That was Then, This is Now

Image result for birmingham botanical gardens

Back in the day (and I am talking last century) before we got married the lady who was to become my wife worked in a suburb of Birmingham. When I visited her we found things to do and one of these was to go to Birmingham’s Botanical Gardens. Where, incidentally she bought her first real house plant: a coleus* (flame nettle). This particular specimen provided cuttings (often taken using a then-popular Baby-Bio Rooting bag), amusement and no little patience and lasted several years.

I was reminded of this recently when our daughter presented me with a splendid coleus as a Father’s day gift.

But, yesterday we again went to Birmingham Botanical gardens: a slightly longer guided by sat-nav journey.

How much the place has changed – and definitely for the better!

Image result for birmingham botanical gardens 

We dodged the predicted showers learning about the local doctor who discovered foxgloves contained digitalis and used it for heart conditions (Dr Withering), looking at the specimen plantings, the indoor “houses” with plants from different climates of the world, the trials garden, the scarecrow garden (where sadly a dead robin lay beneath artful net cloches), the aviary, and the marvellously populated butterfly house. Plants and features along the paths (named for plant hunters and prominent gardeners), wide and open or twisting and “secretive”, were well labelled and the labels gave hints and details.

The gardens outside the butterfly house were eco-friendly and interactive.

Image result for birmingham botanical gardens butterfly house

Of course, this being the school summer holidays, there were children around, often, at agues with grandparents, while parents were at work. Eating, sitting, playing on the expansive, slopes of the well-tended lawn, or in the pavilion café. But this made the contrasting peace of the tucked-away Japanese garden and the serene sculptures of the national Bonsai collection all the more noticeable.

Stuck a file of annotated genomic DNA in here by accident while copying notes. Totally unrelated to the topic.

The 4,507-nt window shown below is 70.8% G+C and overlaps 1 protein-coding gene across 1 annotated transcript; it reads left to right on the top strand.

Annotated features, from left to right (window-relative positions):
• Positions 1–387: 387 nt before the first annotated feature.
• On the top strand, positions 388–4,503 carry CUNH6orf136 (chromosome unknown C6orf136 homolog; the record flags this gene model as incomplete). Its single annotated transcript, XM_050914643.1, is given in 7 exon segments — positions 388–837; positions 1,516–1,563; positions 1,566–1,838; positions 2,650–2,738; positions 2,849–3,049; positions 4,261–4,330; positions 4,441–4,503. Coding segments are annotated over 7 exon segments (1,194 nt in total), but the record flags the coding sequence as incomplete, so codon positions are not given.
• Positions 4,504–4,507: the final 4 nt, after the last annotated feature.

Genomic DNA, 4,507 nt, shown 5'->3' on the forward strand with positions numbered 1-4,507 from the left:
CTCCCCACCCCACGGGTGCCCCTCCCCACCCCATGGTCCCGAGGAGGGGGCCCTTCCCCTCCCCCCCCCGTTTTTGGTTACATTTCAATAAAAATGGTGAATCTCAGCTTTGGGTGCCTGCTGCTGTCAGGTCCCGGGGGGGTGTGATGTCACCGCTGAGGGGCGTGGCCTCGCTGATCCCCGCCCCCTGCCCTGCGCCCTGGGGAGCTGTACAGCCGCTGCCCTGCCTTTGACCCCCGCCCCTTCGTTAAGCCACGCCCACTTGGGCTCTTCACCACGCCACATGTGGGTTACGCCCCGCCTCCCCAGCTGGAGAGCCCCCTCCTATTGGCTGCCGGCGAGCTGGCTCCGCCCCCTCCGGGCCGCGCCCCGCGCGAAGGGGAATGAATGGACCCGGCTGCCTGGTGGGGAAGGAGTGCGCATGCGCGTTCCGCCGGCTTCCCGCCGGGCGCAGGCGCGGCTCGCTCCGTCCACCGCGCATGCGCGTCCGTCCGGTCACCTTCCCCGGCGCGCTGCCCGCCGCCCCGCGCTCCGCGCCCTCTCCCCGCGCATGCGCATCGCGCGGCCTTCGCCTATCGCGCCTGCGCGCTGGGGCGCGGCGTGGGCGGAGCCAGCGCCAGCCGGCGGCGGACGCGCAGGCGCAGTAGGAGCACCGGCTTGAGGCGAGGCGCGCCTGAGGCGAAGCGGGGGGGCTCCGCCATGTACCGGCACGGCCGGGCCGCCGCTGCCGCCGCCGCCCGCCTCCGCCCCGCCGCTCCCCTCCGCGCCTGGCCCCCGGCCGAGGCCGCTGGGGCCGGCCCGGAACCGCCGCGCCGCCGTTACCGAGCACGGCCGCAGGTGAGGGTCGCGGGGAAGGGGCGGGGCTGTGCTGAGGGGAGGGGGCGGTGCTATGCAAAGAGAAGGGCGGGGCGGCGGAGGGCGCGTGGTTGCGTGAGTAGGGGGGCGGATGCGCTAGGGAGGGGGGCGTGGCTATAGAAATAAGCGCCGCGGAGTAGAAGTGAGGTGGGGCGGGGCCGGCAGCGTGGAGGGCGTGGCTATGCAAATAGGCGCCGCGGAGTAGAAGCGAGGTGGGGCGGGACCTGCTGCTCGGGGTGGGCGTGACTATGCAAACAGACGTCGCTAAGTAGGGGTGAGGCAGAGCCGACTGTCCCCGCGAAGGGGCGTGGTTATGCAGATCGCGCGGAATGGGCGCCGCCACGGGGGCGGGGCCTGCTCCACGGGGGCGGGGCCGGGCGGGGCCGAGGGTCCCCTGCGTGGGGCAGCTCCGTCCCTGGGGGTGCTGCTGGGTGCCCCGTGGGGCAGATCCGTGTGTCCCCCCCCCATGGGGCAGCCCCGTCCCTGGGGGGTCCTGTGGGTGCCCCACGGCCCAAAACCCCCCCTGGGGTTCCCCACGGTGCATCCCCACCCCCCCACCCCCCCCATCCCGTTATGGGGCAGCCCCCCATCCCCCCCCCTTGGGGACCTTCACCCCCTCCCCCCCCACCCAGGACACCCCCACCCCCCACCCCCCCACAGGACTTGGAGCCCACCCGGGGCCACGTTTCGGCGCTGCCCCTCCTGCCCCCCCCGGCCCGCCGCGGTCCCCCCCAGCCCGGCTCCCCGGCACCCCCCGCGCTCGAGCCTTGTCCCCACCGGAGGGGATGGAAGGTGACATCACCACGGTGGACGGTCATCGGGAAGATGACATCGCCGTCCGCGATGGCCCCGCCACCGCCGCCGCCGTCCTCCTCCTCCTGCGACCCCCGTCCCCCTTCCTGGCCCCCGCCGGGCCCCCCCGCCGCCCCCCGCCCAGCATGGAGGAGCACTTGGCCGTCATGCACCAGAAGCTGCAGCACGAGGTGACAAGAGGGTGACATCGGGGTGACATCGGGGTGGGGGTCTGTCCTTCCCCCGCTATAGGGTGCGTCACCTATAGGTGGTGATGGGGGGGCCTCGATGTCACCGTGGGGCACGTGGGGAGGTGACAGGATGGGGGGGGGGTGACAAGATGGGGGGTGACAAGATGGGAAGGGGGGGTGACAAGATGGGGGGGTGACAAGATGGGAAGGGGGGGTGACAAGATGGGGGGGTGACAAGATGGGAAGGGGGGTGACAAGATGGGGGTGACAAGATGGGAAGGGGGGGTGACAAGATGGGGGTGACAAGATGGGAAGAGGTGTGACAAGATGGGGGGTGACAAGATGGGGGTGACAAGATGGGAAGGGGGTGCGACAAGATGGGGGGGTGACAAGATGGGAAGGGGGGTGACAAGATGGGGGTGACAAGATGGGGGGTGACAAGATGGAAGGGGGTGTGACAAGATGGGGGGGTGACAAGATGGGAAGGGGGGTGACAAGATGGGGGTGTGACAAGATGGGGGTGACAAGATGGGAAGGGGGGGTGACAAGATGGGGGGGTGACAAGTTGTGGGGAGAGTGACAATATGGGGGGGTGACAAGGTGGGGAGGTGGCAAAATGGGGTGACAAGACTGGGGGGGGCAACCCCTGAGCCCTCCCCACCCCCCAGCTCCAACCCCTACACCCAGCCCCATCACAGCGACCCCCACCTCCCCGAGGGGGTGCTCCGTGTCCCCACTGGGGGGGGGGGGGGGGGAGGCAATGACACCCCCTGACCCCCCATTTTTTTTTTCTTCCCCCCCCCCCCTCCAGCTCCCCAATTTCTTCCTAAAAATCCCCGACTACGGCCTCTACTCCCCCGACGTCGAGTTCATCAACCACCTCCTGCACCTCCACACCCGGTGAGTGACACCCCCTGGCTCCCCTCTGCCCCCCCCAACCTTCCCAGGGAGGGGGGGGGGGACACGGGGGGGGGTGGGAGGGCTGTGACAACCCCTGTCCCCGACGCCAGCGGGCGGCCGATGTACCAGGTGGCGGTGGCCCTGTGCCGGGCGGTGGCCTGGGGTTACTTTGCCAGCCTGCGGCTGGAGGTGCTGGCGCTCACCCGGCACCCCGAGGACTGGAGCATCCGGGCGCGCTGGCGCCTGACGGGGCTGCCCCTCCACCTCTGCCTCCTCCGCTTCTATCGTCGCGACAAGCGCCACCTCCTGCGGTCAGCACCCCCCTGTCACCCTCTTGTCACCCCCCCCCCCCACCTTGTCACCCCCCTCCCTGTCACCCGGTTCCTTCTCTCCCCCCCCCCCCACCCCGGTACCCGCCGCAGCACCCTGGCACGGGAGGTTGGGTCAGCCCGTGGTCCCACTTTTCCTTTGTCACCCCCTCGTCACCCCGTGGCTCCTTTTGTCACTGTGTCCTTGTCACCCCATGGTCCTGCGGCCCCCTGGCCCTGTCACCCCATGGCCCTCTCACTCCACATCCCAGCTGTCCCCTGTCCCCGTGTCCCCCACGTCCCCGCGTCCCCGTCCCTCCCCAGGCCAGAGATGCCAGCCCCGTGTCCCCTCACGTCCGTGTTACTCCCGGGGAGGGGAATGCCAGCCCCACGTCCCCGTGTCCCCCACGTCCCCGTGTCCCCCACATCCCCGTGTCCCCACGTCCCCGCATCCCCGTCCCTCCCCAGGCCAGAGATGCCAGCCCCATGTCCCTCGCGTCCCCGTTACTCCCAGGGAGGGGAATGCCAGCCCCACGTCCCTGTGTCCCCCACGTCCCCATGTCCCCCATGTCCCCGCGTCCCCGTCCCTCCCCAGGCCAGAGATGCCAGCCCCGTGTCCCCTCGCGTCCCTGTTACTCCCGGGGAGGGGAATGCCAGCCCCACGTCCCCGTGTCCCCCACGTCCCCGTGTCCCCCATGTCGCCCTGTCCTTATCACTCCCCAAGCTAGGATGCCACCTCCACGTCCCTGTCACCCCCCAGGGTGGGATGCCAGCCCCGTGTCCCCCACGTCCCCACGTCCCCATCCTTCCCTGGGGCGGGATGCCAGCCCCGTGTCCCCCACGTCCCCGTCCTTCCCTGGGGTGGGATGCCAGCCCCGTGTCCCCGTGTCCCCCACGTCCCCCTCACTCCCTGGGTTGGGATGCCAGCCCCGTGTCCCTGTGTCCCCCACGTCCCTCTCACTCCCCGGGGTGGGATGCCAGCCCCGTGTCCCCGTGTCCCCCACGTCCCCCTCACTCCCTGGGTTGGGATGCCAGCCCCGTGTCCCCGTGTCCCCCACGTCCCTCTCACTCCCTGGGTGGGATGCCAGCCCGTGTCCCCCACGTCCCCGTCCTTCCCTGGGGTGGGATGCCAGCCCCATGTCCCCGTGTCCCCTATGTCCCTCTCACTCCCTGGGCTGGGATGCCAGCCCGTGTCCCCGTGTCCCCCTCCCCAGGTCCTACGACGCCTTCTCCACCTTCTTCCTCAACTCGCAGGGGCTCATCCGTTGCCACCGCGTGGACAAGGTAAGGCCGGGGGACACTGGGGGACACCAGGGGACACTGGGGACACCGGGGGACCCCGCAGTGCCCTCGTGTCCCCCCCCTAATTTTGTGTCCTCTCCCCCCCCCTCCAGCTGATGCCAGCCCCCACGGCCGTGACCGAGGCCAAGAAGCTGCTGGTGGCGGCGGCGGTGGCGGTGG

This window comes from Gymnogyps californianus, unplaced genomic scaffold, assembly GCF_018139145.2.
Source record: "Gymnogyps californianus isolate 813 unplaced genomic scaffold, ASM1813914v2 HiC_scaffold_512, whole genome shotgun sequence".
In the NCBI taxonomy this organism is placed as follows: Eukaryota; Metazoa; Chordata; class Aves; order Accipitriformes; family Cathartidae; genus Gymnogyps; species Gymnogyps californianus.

“The 18th and early 19th centuries were times of global exploration, which resulted in the discovery and introduction to Britain of enormous numbers of new plants from all over the world, including many unknown even to botanists. These novelties aroused such interest among well-to-do middle-class citizens that botanical and horticultural societies were set up all over the country. Birmingham Botanical and Horticultural Society, which manages the Birmingham Botanical Gardens, was founded in 1829. The site selected was 18 acres of leased land on Lord Calthorpe’s Estate. The Gardens were designed by J.C. Loudon, a Scotsman who was a leading garden planner, horticultural journalist and publisher.”

This was a day well spent and included the purchase of a “tuned” wind chime.

On the intriguing seeing-parts-of-Brum we’ve-never-seen-before return we talked about what features a city should have: botanical gardens, a zoo, cinema, a museum, a historical monument such as a castle, an art gallery, canals, an airport, parks, at least one university, theatres, libraries, cricket, rugby and football teams, a railway station …

We could not decide on whether a cathedral was a necessity (a mosque, a synagogue, a gudwara …) or whether street markets were essential or transitory. And bridges ?

Good days can get you thinking of such abstract things; doesn’t mean you have to get to a definitive answer.


3 responses to this post.

  1. Sounds like a good day was had. Bridges are useful if you don’t have a boat.


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